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Tommy R. Woodward
J. Frank Woodward II
September 2006
(Revised November 23, 2010)


          I have heard stories of the mysterious Marfa Lights almost all my life. I was born and raised in Alpine. TX only 26 miles east of Marfa, so it was a phenomenon we learned to accept. These unexplained ‘ghost lights’ can be seen from US Highway 90, about 10-12 miles east of Marfa, or about 14 miles west of Alpine. Since I grew up in that area I have been asked several times to give my opinion of just what is the cause of the lights. Other than feeling these lights are simply an unexplained natural phenomenon, I had no personal scientific explanation thoughts – - - until now.

Fig.1 The Marfa Lights as seen from Highway 90. Picture courtesy of Mr. James Bunnell.
Color streak at right is a light diffraction pattern.

          To digress: The mysterious nocturnal Marfa Lights have reportedly been observed since Robert Reed Ellison, a local rancher, first saw them in 1883. Of course they were likely seen by Indians who were living there long before the white man arrived. At night, traveling east about 10-12 miles from Marfa, one can look south to southwest over the Mitchell Mesa and possibly see these mysterious lights dancing along the ground. And possibly going up and down, as reported by some observers. They have been reported to be several colors: red, green, blue, yellow….. Each time I saw them (about 1948-51) they were always a bright, light blue, similar to high pressure (sodium) lights set out by many ranchers and business men. But this was before those type of lamps became popular in this part of Wet Texas. Occasionally they would appear to dance, but mostly they were quite stationary.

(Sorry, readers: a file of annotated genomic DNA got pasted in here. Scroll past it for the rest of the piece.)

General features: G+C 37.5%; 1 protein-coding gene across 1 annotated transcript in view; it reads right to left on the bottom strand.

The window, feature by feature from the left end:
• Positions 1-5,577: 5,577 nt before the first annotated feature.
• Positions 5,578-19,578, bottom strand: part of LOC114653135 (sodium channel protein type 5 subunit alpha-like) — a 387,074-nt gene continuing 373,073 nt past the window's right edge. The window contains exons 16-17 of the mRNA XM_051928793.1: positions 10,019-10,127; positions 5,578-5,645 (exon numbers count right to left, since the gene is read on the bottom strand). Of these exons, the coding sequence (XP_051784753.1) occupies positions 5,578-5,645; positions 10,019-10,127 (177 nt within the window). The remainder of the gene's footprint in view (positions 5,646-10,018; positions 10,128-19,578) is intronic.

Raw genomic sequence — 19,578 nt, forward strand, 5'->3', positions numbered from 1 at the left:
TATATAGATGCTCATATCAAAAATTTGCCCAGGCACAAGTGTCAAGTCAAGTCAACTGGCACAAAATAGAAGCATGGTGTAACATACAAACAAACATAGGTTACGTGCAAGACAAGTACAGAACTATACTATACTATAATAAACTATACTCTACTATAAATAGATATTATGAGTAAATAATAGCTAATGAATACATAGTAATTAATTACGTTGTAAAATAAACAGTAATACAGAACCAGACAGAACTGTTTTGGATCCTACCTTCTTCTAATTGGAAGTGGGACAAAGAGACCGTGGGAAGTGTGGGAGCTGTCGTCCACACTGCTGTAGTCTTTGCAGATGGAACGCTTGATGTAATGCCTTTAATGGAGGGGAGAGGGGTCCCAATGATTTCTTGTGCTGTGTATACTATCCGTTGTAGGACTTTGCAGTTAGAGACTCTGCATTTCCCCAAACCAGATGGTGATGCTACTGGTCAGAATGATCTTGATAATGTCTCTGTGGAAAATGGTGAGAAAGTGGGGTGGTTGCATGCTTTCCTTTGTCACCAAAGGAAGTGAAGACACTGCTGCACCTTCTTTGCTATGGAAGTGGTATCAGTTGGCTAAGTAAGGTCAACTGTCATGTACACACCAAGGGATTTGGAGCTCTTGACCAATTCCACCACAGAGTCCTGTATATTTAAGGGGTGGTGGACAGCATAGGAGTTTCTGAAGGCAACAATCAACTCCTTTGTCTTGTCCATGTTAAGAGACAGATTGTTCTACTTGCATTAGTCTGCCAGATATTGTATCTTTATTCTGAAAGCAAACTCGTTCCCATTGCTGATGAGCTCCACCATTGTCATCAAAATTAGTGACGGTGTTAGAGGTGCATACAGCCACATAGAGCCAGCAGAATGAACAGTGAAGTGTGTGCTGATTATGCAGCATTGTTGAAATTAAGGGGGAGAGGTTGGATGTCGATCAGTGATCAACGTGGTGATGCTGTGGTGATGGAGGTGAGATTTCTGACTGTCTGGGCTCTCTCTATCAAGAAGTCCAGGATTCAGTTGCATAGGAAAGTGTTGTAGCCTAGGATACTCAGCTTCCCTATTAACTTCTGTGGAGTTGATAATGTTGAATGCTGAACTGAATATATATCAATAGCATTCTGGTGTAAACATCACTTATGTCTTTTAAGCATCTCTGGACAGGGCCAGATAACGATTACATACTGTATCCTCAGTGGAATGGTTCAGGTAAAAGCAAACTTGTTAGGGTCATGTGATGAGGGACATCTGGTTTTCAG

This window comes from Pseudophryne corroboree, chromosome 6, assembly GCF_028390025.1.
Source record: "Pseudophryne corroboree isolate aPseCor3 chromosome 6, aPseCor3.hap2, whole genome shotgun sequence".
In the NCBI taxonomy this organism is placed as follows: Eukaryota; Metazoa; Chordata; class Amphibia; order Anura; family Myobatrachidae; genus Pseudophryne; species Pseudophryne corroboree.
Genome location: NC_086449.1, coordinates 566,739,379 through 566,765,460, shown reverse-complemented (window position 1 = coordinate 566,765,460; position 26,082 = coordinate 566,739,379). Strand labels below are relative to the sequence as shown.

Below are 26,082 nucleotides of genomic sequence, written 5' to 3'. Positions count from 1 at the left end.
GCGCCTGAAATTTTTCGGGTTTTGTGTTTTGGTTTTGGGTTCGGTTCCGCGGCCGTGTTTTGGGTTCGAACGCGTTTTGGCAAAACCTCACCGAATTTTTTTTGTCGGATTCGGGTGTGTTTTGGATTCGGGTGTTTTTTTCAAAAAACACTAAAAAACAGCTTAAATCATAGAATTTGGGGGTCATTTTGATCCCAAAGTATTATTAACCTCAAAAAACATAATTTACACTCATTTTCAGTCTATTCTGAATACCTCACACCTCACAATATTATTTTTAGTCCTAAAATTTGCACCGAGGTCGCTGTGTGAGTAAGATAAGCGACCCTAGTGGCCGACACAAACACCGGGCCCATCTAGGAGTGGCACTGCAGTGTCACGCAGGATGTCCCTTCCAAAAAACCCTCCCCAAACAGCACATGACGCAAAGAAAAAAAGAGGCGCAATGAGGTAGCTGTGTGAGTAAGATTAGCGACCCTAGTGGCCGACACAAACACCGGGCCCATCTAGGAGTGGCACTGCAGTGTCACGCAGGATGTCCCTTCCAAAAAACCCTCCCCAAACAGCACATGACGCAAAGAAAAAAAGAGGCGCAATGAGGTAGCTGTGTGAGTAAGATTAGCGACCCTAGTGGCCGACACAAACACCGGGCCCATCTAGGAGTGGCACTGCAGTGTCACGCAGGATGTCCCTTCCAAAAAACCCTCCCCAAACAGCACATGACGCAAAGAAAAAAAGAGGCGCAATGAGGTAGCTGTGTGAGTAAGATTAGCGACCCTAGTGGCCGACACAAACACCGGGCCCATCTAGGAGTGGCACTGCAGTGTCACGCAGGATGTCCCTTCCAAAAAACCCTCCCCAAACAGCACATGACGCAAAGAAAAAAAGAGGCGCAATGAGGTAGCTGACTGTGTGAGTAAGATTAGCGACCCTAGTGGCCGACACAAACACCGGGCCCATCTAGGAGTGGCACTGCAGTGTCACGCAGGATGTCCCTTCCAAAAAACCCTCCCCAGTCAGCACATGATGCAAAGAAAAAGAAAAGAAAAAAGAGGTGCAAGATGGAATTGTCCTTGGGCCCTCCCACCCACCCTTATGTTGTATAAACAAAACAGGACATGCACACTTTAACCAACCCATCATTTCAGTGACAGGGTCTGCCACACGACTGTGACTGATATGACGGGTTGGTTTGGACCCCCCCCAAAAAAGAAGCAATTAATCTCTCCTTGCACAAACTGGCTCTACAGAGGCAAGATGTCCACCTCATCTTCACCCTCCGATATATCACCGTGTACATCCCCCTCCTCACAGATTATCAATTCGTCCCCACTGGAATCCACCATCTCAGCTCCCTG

Speculations for their existence and sources of light have caused many varied opinions: some quite ridiculous. 1) Auto headlights (in 1883?), 2) Glowing jackrabbits (phosphorous dust clinging to their hides?), 3) Ghosts (Apache?), 4) UFO’s (no comment), 5) atmospheric tunneling (a kind of mirage where light reflects from nearby objects (the first neo-logical idea), 6) Moon glint (on a dark moonless or overcast night?), 8) Swamp gas (what swamp?), 7) St. Elmo’s fire… methane gas… phosphorescent minerals that glow in the dark…. None of these make much sense in the arid desert-like region around Marfa, and finally, 9) an Atomic experiment gone wrong (in 1883?). Too, none of these unimpressive ideas can explain why there have been reports by a few close-up observers of hearing an eerie high-pitched sound in only one ear while observing the Lights.

          Some contend that the lights are the result of the ‘piezoelectric effect’, a naturally occurring phenomenon. Piezoelectricity can be described as the ability of rock crystals to generate a voltage when a mechanical stress is applied. This stress, or rock deformation, has been found to produce sounds, with high voltage, and electronic frequency. It has many uses including ultra fine focusing of optical instruments and assemblies. But most all rocks make good electric insulators.